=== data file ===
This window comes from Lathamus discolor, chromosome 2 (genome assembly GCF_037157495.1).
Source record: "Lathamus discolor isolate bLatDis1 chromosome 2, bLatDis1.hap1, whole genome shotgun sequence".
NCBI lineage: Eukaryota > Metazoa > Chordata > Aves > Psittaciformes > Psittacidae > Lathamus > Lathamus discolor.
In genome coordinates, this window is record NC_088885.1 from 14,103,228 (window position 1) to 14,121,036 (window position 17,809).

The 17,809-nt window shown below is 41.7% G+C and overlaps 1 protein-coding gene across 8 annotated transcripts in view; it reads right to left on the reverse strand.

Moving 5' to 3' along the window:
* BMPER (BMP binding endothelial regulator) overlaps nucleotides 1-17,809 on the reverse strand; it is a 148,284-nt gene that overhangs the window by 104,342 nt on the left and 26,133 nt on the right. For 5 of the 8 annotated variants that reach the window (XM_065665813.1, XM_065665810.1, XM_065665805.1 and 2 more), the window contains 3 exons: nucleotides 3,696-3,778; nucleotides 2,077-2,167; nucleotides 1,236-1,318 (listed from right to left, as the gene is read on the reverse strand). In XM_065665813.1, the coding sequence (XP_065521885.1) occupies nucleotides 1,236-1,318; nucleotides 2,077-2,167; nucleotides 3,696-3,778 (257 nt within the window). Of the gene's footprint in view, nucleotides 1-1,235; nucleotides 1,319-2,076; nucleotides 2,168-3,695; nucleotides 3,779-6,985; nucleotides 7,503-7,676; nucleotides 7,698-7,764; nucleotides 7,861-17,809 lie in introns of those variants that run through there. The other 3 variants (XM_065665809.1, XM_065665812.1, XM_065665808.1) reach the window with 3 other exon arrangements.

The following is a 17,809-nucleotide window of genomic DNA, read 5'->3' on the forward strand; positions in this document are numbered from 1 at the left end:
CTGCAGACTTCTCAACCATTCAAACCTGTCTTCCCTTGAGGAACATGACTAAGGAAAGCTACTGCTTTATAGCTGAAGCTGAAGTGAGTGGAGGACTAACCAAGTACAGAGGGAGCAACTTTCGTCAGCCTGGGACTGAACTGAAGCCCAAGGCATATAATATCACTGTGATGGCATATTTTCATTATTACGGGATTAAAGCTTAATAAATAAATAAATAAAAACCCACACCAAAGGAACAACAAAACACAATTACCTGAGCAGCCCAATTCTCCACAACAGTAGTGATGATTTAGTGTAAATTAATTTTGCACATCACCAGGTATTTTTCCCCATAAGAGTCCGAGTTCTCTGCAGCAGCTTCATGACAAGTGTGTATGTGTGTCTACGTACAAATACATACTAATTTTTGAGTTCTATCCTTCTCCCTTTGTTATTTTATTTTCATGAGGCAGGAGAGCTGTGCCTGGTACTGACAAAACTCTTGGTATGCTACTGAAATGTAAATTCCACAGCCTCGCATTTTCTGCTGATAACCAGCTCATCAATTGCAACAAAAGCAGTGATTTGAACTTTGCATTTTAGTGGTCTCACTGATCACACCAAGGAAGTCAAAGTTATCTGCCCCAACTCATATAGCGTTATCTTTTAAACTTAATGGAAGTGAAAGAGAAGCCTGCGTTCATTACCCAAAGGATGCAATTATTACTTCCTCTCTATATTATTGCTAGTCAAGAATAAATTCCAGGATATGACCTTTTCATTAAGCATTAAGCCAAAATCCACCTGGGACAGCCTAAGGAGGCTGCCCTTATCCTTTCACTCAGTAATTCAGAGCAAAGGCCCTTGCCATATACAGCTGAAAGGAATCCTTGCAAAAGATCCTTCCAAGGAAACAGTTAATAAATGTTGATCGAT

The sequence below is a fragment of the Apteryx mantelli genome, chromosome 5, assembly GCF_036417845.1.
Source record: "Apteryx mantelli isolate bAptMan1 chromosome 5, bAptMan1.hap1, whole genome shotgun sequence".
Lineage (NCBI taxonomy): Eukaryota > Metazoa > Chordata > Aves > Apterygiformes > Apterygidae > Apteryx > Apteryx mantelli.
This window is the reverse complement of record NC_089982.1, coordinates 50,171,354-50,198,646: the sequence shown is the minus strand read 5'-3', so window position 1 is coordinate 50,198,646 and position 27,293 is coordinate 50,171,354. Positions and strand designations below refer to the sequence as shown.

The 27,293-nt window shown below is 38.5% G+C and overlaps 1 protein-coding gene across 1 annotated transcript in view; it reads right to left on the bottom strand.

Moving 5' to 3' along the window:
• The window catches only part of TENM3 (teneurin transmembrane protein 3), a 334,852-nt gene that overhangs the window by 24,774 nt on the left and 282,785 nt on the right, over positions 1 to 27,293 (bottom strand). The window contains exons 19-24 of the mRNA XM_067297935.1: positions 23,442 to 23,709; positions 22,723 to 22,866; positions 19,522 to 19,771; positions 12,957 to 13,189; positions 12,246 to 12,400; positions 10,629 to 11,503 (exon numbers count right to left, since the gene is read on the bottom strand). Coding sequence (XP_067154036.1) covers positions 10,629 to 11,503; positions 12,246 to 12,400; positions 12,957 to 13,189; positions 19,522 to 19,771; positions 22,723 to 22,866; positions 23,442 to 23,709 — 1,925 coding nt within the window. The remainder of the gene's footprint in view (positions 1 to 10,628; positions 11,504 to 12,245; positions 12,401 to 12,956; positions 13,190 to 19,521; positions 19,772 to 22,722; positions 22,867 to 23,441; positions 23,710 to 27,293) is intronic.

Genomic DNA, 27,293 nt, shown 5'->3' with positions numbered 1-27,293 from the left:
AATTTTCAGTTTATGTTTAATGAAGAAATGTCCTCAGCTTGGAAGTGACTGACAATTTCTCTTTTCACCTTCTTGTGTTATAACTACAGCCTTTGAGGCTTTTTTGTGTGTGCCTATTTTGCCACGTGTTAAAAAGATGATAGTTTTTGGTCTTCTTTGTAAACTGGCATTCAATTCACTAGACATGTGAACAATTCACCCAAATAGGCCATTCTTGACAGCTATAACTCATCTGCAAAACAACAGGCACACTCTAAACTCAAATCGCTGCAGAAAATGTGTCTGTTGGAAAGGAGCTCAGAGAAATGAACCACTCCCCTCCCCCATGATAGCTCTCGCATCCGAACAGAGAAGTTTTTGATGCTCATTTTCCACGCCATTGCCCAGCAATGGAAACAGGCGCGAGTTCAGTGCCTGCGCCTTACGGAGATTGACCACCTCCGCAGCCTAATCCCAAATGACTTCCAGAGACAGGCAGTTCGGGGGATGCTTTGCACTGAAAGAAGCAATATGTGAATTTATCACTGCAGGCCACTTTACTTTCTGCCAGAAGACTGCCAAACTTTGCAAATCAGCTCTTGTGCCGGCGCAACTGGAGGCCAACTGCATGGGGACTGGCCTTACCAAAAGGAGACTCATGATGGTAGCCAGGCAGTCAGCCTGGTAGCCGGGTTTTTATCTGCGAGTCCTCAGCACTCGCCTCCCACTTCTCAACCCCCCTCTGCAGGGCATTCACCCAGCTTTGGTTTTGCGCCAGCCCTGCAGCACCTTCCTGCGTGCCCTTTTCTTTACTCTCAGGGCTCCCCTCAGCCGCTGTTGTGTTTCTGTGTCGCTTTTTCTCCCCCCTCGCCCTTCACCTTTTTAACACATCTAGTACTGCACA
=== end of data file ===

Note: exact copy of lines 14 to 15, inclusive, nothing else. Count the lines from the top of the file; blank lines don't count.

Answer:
The 27,293-nt window shown below is 38.5% G+C and overlaps 1 protein-coding gene across 1 annotated transcript in view; it reads right to left on the bottom strand.

Moving 5' to 3' along the window: